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Fish could have emotions and consciousness
An international team of scientists with participants from the UAB has discovered that fish show "emotional fever", a slight increase in body temperature in situations of stress linked to the emotions and consciousness.
Researchers from the Universitat Autònoma de Barcelona, together with scientists from the universities of Stirling and Bristol (United Kingdom), have for the first time observed an increase in body temperature of between two and four degrees in zebrafish, when these are subjected to stressful situations. This phenomenon is known as emotional fever, as it is related to the emotions that animals feel in the face of an external stimulus and it has even been linked, not without some controversy, with their consciousness.
Until now emotional fever had been observed in mammals, birds and certain reptiles, but never in fish. For this reason fish have been regarded as animals without emotions or consciousness. The experiment, with 72 zebrafish, has brought this view into question.
The researchers divided the fish into two groups of 36 and they were placed in a large tank with different interconnected compartments with temperatures ranging from 18ºC to 35ºC. The fish in one of these groups – the control group – were left undisturbed in the area where the temperature was at the level they prefer: 28ºC.. The other group was subjected to a stressful situation: they were confined in a net inside the tank at 27ºC for 15 minutes. After this period the group was released. While the control fish mainly stayed in the compartments at around 28ºC, the fish subjected to stress tended to move towards the compartments with a higher temperature, increasing their body temperature by two to four degrees. The researchers point to this as proof that these fish were displaying emotional fever.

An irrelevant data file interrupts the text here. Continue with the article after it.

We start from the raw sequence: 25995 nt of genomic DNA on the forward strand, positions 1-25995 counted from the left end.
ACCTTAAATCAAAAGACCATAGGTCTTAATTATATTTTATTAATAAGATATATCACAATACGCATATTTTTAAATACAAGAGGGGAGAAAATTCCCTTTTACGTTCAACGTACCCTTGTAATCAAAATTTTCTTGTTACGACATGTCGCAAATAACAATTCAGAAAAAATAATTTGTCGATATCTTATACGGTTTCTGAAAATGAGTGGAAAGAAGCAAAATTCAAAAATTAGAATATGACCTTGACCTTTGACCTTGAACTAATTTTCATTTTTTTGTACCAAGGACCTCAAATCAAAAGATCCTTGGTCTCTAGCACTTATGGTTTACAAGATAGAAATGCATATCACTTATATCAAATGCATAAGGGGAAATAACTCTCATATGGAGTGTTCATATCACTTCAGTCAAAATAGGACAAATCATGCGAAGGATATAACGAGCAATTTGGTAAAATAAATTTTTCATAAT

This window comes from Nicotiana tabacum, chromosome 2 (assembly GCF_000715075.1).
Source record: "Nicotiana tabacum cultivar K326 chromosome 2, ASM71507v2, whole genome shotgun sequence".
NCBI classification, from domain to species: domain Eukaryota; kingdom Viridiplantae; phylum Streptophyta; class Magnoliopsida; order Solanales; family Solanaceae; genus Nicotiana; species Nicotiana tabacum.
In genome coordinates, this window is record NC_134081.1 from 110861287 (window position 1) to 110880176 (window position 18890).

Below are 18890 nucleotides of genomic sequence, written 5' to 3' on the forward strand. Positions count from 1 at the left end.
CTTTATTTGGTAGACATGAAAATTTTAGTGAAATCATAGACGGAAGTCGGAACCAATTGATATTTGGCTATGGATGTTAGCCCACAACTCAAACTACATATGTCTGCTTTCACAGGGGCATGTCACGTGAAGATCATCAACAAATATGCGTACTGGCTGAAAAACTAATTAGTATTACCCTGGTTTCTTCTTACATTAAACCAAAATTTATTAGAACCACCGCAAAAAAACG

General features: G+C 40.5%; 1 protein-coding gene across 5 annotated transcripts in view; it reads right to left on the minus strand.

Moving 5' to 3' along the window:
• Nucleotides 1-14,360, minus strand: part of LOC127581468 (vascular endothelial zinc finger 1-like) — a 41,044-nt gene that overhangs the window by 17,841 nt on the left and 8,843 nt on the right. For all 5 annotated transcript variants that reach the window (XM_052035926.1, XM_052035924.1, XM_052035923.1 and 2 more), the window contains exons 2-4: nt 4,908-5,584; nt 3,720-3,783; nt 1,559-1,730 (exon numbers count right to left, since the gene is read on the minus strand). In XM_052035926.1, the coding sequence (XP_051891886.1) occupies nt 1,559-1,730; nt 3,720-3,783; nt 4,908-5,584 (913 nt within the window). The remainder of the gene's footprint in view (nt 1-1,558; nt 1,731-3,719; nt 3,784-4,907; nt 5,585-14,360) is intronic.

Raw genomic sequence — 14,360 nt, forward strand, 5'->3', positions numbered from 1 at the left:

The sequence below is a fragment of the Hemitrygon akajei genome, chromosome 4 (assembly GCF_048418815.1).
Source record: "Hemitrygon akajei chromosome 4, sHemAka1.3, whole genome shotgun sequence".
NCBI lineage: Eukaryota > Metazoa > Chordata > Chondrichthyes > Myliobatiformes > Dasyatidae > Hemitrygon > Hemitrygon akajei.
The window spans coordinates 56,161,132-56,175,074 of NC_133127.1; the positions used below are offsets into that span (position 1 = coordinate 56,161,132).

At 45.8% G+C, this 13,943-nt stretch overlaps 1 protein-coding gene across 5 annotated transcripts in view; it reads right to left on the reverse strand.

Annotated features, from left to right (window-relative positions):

Scientists differ on the degree to which fish can have consciousness. Some researchers argue that they cannot have consciousness as their brain is simple, lacking a cerebral cortex, and they have little capacity for learning and memory, a very simple behavioural repertoire and no ability to experience suffering. Others contest this view, pointing out that, despite the small size of the fish brain, detailed morphological and behavioural analyses have highlighted homologies between some of their brain structures and those seen in other vertebrates, such as the hippocampus (linked to learning and spatial memory) and the amygdala (linked to emotions) of mammals.
In the words of Sonia Rey, of the Institute of Aquaculture, University of Stirling and the UAB's Institute of Biomedicine and Biotechnology (IBB), "these findings are very interesting: expressing emotional fever suggests for the first time that fish have some degree of consciousness".
The research was published recently in Proceedings of the Royal Society of London, Biological Sciences. It began three years ago at the UAB's Institute of Biomedicine and Biotechnology and was concluded at Stirling University by the same researchers, Sonia Rey, Simon Mackenzie, Reynaldo Vargas and Sebastian Boltaña, in collaboration with Felicity Huntingford, of Stirling and Toby Knowles, of Bristol University, who helped with the statistical analysis of the data.
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